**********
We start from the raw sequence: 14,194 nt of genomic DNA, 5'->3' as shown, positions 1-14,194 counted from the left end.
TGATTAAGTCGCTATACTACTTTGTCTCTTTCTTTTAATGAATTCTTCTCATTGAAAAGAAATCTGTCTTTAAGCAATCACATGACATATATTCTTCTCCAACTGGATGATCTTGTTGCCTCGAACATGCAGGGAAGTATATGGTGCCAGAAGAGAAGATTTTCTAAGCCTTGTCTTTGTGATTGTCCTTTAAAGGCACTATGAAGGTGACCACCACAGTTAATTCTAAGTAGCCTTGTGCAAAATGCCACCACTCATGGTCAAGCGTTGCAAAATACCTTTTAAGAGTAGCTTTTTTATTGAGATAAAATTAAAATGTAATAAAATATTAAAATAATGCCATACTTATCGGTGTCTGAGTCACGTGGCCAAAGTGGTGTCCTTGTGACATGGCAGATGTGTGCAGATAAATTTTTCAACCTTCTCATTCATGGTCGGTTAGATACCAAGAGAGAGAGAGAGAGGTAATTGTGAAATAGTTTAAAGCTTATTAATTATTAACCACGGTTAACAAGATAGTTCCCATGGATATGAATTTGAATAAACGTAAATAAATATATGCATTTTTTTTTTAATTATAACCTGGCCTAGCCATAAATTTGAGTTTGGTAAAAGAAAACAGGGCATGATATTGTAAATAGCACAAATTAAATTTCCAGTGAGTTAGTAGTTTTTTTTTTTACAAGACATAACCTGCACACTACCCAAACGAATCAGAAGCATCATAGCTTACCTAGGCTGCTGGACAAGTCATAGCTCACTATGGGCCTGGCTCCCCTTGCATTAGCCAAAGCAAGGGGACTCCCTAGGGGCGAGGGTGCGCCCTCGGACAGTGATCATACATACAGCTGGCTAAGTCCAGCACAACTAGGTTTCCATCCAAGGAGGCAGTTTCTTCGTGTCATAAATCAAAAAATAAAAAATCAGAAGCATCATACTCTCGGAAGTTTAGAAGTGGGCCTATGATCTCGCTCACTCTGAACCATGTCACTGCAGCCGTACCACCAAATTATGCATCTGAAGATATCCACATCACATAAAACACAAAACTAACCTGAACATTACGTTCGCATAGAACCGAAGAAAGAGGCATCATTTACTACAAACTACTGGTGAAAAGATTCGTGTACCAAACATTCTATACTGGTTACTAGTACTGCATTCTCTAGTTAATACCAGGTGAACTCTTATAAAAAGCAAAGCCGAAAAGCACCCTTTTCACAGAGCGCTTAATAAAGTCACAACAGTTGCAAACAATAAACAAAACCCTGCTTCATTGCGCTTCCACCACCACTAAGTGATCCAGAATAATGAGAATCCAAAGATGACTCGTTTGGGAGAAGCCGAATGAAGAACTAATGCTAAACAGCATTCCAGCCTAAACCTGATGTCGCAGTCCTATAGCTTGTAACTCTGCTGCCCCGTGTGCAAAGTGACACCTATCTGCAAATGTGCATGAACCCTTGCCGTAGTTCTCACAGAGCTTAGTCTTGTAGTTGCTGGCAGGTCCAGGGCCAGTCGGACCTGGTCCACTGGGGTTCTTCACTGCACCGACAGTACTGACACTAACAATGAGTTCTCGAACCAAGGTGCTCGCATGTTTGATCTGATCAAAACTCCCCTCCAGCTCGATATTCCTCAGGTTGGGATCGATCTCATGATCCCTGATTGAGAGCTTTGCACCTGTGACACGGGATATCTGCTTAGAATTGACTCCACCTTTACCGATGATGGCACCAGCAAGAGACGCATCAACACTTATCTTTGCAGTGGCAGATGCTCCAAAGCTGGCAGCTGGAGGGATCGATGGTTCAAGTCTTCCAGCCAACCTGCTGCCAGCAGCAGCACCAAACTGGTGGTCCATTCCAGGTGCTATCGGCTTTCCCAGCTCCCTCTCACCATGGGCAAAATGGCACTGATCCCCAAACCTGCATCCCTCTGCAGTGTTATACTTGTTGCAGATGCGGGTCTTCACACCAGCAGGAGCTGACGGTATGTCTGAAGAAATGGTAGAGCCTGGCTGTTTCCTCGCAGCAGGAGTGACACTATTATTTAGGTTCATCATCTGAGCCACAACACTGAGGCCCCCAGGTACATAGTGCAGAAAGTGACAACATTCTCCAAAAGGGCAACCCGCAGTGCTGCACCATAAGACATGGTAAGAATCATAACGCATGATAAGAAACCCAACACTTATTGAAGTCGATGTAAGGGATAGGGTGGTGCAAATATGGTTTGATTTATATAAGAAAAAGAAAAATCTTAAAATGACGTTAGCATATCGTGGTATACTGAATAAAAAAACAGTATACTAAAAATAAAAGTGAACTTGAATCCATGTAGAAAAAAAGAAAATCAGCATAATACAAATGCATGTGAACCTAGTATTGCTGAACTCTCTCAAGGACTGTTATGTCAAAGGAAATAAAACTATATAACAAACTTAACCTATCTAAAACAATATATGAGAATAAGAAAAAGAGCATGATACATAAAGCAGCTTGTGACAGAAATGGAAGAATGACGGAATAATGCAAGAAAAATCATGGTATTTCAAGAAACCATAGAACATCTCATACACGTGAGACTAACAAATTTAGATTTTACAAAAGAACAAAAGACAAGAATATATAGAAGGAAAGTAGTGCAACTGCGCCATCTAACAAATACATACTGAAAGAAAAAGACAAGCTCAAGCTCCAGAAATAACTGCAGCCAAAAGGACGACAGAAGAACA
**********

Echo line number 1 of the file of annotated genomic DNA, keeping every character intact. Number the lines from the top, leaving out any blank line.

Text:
We start from the raw sequence: 14,194 nt of genomic DNA, 5'->3' as shown, positions 1-14,194 counted from the left end.